Thursday, September 10, 2009

My new hair, and site announcements

So, I think I am technically disallowed from revealing the actual name of my site. So I won't tell you what it is. Barring that, though, I'm going to type in my COS report, which was written by a Health PCV who left in 2007. So, things will be different in some ways, but here is pretty much all the information I have.

"I served as a Health volunteer in ____, a small village about 25-30 km south of Kedougou. ____ is located on a mountain ridge within view of Guinea and is home to about 300 people. Though not terribly far from Kedougou, _____'s mountaintop location makes it a bit remote. This is both a plus and a minus. The area is beautiful and peaceful but travel to and from the village involves pushing a bicycle up and down the rocky mountain paths. Also up on the mountain ridge is teh village/town of Fongolimbi, about 9 km away. There you will find teh Poste de Sante, lumo (weekly market), Sous-prefet, a large school, Eaux et Forets, telecenter and a handful of boutiques.

"The best parts of my service have been my location and my family. The Kedougou region is unique with its greenery and mountains. And ____, especially, is beautiful with its scenic vistas of the hills in Guinea, foggy mornings during the rainy season, regular breezes when it's hot and still elsewhere, many biking trails, nearby waterfalls and varied wildlife (beware the snakes!). The village is small but spread out. My family's compound is surrounded by corn and peanut fields. They have truly been like a family to me. They're playful, funny, sincere, generous, and are always looking after my best interests. I've had no troubles with them at all and completely trust each and every one of them.

"The people of the village are also very friendly My original village counterpart was always welcoming and often asked if everythign was goign well with me and my family He has since been replaced by another villager who has been a friend and is eager to do good work...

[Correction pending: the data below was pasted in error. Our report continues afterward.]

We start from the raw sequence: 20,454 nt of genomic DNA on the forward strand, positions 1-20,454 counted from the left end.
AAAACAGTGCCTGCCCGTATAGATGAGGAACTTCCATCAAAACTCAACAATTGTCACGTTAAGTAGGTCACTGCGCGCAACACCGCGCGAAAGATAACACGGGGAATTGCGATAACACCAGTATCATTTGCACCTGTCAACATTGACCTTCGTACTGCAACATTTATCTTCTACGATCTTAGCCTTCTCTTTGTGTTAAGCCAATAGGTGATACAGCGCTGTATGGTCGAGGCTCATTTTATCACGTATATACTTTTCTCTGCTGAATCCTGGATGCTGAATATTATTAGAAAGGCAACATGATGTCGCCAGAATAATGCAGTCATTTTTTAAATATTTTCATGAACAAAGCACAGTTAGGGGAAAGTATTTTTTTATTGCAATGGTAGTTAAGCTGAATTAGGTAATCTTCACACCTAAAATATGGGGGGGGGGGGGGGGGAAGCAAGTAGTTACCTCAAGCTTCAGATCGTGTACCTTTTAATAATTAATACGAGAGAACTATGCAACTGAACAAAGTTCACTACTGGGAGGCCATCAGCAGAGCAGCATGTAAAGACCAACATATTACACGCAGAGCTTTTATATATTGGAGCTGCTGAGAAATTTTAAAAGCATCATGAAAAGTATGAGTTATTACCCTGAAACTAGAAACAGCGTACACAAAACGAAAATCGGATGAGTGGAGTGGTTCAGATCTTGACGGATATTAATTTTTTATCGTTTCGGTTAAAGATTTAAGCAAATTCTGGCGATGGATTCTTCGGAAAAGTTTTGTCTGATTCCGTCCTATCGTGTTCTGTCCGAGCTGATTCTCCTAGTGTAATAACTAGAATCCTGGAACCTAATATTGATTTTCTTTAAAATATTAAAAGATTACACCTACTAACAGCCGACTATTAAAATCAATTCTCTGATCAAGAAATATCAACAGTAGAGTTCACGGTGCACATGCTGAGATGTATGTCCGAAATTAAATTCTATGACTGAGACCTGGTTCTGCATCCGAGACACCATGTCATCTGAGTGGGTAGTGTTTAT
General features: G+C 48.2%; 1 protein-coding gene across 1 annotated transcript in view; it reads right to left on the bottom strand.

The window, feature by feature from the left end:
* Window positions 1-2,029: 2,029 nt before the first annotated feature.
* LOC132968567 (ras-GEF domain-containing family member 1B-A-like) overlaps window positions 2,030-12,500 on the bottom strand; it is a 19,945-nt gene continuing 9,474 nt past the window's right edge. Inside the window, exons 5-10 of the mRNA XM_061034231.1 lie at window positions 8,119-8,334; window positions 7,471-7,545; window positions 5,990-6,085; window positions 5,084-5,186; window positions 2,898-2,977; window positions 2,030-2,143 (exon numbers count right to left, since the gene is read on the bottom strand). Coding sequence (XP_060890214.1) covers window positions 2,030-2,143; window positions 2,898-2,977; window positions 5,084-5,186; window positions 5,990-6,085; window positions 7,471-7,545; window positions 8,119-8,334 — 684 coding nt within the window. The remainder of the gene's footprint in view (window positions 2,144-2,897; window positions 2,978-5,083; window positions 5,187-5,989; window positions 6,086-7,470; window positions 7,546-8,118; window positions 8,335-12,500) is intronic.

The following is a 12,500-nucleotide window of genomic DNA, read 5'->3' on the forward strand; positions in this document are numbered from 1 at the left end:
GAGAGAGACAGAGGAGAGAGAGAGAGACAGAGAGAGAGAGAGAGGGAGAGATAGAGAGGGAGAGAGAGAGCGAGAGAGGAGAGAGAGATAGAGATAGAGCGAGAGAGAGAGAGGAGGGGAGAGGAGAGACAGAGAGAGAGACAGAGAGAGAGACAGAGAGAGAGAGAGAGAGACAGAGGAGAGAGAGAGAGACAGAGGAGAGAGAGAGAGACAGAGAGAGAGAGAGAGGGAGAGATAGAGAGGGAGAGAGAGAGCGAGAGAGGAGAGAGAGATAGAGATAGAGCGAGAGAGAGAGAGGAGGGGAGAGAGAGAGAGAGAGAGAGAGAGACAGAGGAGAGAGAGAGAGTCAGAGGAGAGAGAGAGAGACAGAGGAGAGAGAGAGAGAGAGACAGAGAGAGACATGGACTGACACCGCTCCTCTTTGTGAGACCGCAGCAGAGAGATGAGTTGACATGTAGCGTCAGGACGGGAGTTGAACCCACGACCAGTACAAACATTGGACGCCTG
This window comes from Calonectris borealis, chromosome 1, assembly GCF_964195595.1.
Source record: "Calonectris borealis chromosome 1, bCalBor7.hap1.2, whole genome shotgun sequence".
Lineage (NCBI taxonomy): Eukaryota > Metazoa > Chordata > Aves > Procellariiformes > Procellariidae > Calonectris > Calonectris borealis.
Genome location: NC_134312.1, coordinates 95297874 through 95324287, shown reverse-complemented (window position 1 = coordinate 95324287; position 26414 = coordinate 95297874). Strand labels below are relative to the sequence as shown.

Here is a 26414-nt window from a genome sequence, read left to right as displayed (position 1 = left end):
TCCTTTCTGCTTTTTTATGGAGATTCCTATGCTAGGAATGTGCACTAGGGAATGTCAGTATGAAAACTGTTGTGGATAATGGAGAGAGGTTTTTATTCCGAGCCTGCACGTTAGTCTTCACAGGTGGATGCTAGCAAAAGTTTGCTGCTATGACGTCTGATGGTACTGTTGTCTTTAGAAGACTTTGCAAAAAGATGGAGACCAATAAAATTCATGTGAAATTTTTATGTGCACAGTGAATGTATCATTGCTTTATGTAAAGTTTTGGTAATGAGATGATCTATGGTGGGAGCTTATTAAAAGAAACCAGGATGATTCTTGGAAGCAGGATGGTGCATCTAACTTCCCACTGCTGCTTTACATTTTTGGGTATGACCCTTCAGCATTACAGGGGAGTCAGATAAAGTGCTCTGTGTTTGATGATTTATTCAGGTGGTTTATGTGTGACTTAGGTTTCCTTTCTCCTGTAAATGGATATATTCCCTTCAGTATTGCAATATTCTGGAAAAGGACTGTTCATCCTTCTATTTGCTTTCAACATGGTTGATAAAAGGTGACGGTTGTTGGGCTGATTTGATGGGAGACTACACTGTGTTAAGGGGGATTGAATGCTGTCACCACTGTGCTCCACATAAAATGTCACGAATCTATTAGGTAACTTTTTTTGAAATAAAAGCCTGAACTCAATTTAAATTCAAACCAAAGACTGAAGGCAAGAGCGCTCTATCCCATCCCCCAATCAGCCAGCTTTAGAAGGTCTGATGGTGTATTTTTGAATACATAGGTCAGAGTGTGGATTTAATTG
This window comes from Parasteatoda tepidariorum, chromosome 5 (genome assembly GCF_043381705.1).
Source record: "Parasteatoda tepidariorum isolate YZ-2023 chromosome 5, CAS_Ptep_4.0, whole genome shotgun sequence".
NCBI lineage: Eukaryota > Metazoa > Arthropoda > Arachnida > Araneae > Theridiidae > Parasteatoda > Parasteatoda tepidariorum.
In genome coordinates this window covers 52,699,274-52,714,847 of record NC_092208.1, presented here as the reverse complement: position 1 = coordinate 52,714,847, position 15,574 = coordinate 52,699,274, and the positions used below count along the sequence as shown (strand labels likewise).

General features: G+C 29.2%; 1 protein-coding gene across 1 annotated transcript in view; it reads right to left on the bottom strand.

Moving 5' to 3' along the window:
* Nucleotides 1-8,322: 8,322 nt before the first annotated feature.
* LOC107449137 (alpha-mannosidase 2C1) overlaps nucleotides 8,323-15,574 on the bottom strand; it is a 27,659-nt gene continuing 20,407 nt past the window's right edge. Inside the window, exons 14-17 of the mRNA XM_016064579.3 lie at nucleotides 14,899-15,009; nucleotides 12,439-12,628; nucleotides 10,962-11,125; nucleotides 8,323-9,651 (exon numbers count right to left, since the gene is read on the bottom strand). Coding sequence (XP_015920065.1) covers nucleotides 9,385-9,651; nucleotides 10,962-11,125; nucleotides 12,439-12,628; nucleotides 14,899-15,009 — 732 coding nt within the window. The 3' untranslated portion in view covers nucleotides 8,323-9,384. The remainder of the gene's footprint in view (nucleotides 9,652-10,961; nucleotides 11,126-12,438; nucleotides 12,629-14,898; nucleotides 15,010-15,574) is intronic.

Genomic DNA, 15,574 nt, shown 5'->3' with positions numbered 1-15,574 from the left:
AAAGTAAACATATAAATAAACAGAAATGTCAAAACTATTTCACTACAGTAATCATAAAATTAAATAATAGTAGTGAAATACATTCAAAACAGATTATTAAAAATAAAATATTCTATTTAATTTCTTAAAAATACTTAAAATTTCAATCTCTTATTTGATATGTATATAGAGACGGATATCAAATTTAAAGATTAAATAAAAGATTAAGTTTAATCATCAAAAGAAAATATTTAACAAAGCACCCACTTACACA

"There's no public transport anywhere near ____ other than the once-a-week lumo truck that struggles up the mountain "road" to Fongolimbi from Kedougou. The road is about 5 km away from ____ and can be very treacherous during ascent or descent. Most of us volunteers in the Kedougou region bike everywhere. It takes me less than two hours to bike into Kedougou and about half an hour longer to get back up onto the mountain to ____. During the rainy season some of teh trails can get very muddy and the creeks and rivers become swollen with rainwater. Biking to and from town you WILL get wet. Accept it.

"Most of my work has been in ____ and in the surrounding villages. I've done malaria prevention and AIDS awareness. It's been difficult convincing villagers to show up for meetings and presentations, but once there they've been receptive. Prevention and awareness are long-term ideas that aren't always considered by poor village people living hand-to-mouth. It's best to propose projects in a way that shows an immediate benefit to the people. Children in the classroom are easy since they're essentially a captive audience. Conducting presentatiosn on lumo days is a good idea since everyone is likely to show up anyway. Women's groups or health committees might need some incentive to show up (i.e. tea, lunch, snazzy take-home visual aids).